Quantum machine learning has received significant attention in recent years, and promising progress has been made in the development of quantum algorithms to speed up traditional machine learning tasks. In this work, however, we focus on investigating the information-theoretic upper bounds of sample complexity - how many training samples are sufficient to predict the future behaviour of an unknown target function. This kind of problem is, arguably, one of the most fundamental problems in statistical learning theory and the bounds for practical settings can be completely characterised by a simple measure of complexity. Our main result in the paper is that, for learning an unknown quantum measurement, the upper bound, given by the fat-shattering dimension, is linearly proportional to the dimension of the underlying Hilbert space. Learning an unknown quantum state becomes a dual problem to ours, and as a byproduct, we can recover Aaronson's famous result [Proc. R. Soc. A 463:3089-3144 (2007)] solely using a classical machine learning technique. In addition, other famous complexity measures like covering numbers and Rademacher complexities are derived explicitly. We are able to connect measures of sample complexity with various areas in quantum information science, e.g. quantum state/measurement tomography, quantum state discrimination and quantum random access codes, which may be of independent interest. Lastly, with the assistance of general Bloch-sphere representation, we show that learning quantum measurements/states can be mathematically formulated as a neural network. Consequently, classical ML algorithms can be applied to efficiently accomplish the two quantum learning tasks.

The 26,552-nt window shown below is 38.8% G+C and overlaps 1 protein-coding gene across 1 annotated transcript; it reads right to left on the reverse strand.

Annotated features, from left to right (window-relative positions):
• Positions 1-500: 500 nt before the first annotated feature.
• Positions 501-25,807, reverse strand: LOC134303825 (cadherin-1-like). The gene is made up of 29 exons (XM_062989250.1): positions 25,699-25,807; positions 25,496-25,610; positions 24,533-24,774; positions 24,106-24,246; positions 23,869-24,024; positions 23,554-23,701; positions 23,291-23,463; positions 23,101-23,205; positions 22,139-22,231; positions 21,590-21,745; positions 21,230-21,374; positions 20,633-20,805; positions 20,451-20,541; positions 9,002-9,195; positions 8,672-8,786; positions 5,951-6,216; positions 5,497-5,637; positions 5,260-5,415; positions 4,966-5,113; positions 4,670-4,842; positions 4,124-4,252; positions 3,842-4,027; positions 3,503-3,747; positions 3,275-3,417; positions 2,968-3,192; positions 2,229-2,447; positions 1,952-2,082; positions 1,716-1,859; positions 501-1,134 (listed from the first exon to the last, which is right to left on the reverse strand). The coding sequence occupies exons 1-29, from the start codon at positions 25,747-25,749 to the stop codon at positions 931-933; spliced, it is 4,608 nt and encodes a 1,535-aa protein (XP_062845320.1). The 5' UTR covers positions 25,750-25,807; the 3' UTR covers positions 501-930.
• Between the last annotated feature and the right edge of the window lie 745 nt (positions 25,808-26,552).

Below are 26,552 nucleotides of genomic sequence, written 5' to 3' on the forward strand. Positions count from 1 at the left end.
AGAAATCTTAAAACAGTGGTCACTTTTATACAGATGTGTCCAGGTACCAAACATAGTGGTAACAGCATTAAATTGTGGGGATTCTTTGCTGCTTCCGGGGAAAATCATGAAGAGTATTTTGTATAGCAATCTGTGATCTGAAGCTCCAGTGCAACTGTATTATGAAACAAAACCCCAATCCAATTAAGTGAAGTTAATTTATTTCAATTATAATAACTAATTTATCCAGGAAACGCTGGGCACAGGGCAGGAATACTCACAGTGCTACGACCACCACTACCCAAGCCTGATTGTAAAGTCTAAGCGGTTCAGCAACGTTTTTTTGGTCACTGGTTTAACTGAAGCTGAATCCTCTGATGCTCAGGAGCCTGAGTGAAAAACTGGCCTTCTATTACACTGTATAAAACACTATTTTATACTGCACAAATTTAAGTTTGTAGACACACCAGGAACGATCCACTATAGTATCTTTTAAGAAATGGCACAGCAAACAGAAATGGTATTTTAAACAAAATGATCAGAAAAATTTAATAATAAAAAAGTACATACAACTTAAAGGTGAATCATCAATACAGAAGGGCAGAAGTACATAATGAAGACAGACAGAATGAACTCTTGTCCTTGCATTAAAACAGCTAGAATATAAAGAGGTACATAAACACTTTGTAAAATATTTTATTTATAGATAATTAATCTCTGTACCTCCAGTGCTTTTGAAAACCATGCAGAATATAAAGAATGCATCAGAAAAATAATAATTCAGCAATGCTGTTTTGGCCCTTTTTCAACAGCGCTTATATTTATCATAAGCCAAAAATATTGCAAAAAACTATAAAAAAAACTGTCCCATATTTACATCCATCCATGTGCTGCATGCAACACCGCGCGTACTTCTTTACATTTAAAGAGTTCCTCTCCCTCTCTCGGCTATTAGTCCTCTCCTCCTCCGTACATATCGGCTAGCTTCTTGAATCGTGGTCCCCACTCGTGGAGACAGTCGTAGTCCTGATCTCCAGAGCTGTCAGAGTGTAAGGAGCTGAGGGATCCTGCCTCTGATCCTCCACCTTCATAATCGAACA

Cheong, K.Y., Hsieh, M.-.H. & Koshiba, T., 'A Weak Quantum Oblivious Transfer'.
Due to the commonly known impossibility results, information theoretic security is considered impossible for oblivious transfer (OT) in both the classical and the quantum world. In this paper, we proposed a weak version of the all-or-nothing OT. In our protocol the honest parties do not need long term quantum memory, entanglements, or sophisticated quantum computations. We observe some difference between the classical and quantum OT impossibilities.
Hsieh, M.-.H., 'Entanglement-assisted Coding Theory'.
In this dissertation, I present a general method for studying quantum error correction codes (QECCs). This method not only provides us an intuitive way of understanding QECCs, but also leads to several extensions of standard QECCs, including the operator quantum error correction (OQECC), the entanglement-assisted quantum error correction (EAQECC). Furthermore, we can combine both OQECC and EAQECC into a unified formalism, the entanglement-assisted operator formalism. This provides great flexibility of designing QECCs for different applications. Finally, I show that the performance of quantum low-density parity-check codes will be largely improved using entanglement-assisted formalism.
Anshu, A., Hsieh, M.-.H. & Jain, R., 'Quantifying resource in catalytic resource theory'.